Lent Day 6: Joy and Confession

I am sure you are thinking, What a strange juxtaposition for a title! Joy and confession? How do those two go together? I am not entirely sure theydogo together completely, but I can tell you that I am beginning to experience pure joy again. I find myself laughing with reckless abandon more, and I find myself getting incredibly grumpy and sad less. And it hasn’t simply been the past six days while praying three times a day, following the liturgical hours; this joy has been slowly growing—like the bright green moss on the hillside by the river—since the new year started. I posted the other day, maybe yesterday, how I feel like I am finally taking control over my moods, rather than them controlling me, but just today, I felt complete joy. I actually threw my head back and laughed my big belly laugh. And I wasn’t embarrassed by it. Which, in turn, gave me more joy. I am no longer the shadow person I have been.

Part of my joy comes from observing Lent and knowing that in a few short weeks, we’ll be celebrating the resurrection of Jesus. But another good portion of my joy comes from suggestions picked up from Pema Chodron’s The Wisdom of No Escape and the Path of Lovingkindness. InWisdom, Chodron advocates making friends with those parts of us that cause us anger, aggression, or aversion, because those attributes that irritate us about others are the same that irritate us about ourselves. Through the act of making friends with those attributes, and no longer trying to rid ourselves of those attributes, we learn to give kindness to others. Our desire to rid ourselves of those qualities results in an aggression toward those qualities when we see them in others. We become unkind to both others and ourselves. Because Chodron teaches how to be kind, I feel like I can begin to honestly look at myself and decipher what it is that I don’t like about myself, recognize that those features are simply part of who I am, make peace with that, and eventually stop trying to remove those attributes from myself and from others, thereby gaining a kindness and a sense of peace in regards to myself and others.

(Side note: My next spiritual read is Thich Nhat Hahn’s Living Buddha, Living Christ.)

How can Inotexperience joy when I have made friends with my whole self, with all of my attributes?

This is where confession comes in. First, I must closely self-examine to figure out what those attributes are that I don’t like about myself. Once I decipher that, I must confess those qualities to myself, to others, to God even. Through this confession, I name my weaknesses or those things which cause me pain. I claim them out loud. I call them what they are. Then I make friends with them, not “comfortable, hey let’s go have some pizza and beers friends,” but I acknowledge that those qualities are a part of who I am, and I sit with them. Get to know them. Make friends, like “sitting on opposite ends of the couch, but I am not trying to kick you out” friends. My weaknesses and I learn to coexist after I confess them. And through our coexistence they eventually cease to be a cause for anger or malice or injury. They just are.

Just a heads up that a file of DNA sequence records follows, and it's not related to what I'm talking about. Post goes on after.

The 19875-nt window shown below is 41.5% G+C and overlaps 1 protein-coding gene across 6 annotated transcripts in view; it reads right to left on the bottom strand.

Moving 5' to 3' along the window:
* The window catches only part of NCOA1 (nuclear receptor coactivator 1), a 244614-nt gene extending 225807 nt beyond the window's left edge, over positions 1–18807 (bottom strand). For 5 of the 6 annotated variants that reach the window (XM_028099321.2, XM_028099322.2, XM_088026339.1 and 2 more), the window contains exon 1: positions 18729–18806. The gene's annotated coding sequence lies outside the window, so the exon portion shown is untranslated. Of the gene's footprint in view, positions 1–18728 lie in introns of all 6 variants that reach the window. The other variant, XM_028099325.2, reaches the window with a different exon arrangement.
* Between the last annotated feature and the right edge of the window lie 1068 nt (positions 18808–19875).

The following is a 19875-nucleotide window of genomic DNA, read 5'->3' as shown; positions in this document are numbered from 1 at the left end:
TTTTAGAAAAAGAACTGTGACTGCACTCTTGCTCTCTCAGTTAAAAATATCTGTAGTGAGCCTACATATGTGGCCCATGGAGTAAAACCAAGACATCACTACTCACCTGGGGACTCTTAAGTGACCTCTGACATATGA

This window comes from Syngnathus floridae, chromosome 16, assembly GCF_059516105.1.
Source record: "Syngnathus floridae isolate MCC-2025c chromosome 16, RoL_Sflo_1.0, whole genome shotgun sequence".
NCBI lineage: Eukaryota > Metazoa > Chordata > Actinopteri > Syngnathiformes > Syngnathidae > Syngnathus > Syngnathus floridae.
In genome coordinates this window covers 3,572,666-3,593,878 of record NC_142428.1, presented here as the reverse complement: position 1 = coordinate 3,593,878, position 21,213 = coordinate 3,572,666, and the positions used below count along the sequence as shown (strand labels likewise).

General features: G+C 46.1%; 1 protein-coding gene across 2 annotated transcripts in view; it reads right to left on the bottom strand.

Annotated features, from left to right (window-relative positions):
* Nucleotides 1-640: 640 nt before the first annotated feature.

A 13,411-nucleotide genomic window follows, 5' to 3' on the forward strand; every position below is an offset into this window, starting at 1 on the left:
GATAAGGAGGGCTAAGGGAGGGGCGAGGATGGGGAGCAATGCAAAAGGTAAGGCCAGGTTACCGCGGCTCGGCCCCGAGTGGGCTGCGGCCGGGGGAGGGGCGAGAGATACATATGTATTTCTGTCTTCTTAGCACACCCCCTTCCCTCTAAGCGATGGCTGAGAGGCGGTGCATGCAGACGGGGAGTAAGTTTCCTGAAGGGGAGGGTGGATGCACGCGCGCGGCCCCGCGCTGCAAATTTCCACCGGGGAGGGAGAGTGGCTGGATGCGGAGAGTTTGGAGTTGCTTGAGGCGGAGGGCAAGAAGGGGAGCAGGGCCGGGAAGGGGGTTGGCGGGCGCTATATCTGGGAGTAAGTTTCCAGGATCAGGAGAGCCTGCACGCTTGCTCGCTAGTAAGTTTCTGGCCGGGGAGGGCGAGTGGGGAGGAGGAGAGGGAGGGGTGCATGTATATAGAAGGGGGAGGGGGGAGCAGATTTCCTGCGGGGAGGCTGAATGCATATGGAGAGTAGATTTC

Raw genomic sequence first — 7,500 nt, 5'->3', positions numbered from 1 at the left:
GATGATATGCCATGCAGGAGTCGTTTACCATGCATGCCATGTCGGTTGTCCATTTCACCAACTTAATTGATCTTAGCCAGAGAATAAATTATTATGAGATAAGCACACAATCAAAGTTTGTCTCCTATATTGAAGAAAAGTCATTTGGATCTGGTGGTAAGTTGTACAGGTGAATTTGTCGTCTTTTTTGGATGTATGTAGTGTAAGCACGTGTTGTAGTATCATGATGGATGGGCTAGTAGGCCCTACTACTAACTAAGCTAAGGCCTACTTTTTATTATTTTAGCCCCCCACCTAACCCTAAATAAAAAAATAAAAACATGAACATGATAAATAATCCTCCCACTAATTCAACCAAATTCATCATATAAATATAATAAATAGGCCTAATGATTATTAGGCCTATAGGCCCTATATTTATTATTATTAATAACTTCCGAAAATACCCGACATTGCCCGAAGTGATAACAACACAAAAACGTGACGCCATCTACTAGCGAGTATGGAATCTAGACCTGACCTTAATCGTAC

I confess that there are a whole bucket of attributes of my personality of my life that irritate me, that I need to make friends with. And I hope that once I make friends with those facets, they will just sit at the other end of that couch and be quiet. That’s my biggest flaw: I don’t know when to be quiet. Maybe I need to take a silent retreat. Every day. One of the things I appreciate about this Buddhist idea of embracing our own flaws is that I don’t end up with a bucket of shame at what I’ve confessed about myself. I end up, instead, with a changed heart. Too many times, Christians miss this bit and would rather shame someone than encourage their wholeness. That, in and of itself, is a shame.

This whole discussion brings me around to what prompted these thoughts. Part of the evening prayer, which I have been praying for six days without recognizing this part, says, “You are worthy at all times to be praised by happy voices, O Son of God, O Giver of Life, your glory fills the whole world.” I think this part jumped out at me tonight, because for the first time in a long time, my heart feels light and joyful. I’m going to cling to that joy.


3 responses to “Lent Day 6: Joy and Confession

  1. Not everyone is reasonable, fair, and equitable, in fact a lot of people will think you are stupid if you have these virtues. Don’t go insane, just recognise you are different from many and protect yourself.

  2. Thanks. No doubt.

  3. I hope Robert is not completely right–to me, being reasonable, fair, and equitable represent the foundation of a civilized society. You know, kind of like the slave-holding, wealthy Founding Fathers whose Constitution really was built on those principles even if they were too human to actually practice them. In any case, this post gives me pause. I’m not much for confession, mostly because I never know when to shut up and end up talking too much, too freely (imagine that). The ideas here (Chodron and the Vietnamese dude, Mr. Thick Not) seem foreign. Also reasonable, fair, and equitable. Also really hard to do. What I despise in myself is what I’m quickest to criticize in others, even as I chastise myself for the hypocrisy…. Problem is, I don’t want those baddies in my house, let alone on the couch! Thanks again, Corby.

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